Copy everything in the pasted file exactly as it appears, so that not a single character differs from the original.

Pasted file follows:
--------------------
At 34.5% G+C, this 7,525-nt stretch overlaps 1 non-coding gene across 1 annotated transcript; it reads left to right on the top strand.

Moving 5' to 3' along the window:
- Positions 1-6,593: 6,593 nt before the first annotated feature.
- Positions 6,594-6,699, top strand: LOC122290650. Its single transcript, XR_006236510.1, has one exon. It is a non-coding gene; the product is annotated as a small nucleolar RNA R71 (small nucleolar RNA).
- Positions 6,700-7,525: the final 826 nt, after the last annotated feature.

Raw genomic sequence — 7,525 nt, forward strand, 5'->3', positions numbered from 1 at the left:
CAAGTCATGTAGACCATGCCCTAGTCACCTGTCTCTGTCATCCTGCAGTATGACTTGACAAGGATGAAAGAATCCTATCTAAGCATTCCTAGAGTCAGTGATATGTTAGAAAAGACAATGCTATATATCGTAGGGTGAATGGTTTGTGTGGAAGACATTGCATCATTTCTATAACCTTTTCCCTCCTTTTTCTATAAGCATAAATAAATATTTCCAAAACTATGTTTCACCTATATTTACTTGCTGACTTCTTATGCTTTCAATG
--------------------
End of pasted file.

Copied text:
At 34.5% G+C, this 7,525-nt stretch overlaps 1 non-coding gene across 1 annotated transcript; it reads left to right on the top strand.

Moving 5' to 3' along the window:
- Positions 1-6,593: 6,593 nt before the first annotated feature.
- Positions 6,594-6,699, top strand: LOC122290650. Its single transcript, XR_006236510.1, has one exon. It is a non-coding gene; the product is annotated as a small nucleolar RNA R71 (small nucleolar RNA).
- Positions 6,700-7,525: the final 826 nt, after the last annotated feature.

Raw genomic sequence — 7,525 nt, forward strand, 5'->3', positions numbered from 1 at the left:
CAAGTCATGTAGACCATGCCCTAGTCACCTGTCTCTGTCATCCTGCAGTATGACTTGACAAGGATGAAAGAATCCTATCTAAGCATTCCTAGAGTCAGTGATATGTTAGAAAAGACAATGCTATATATCGTAGGGTGAATGGTTTGTGTGGAAGACATTGCATCATTTCTATAACCTTTTCCCTCCTTTTTCTATAAGCATAAATAAATATTTCCAAAACTATGTTTCACCTATATTTACTTGCTGACTTCTTATGCTTTCAATG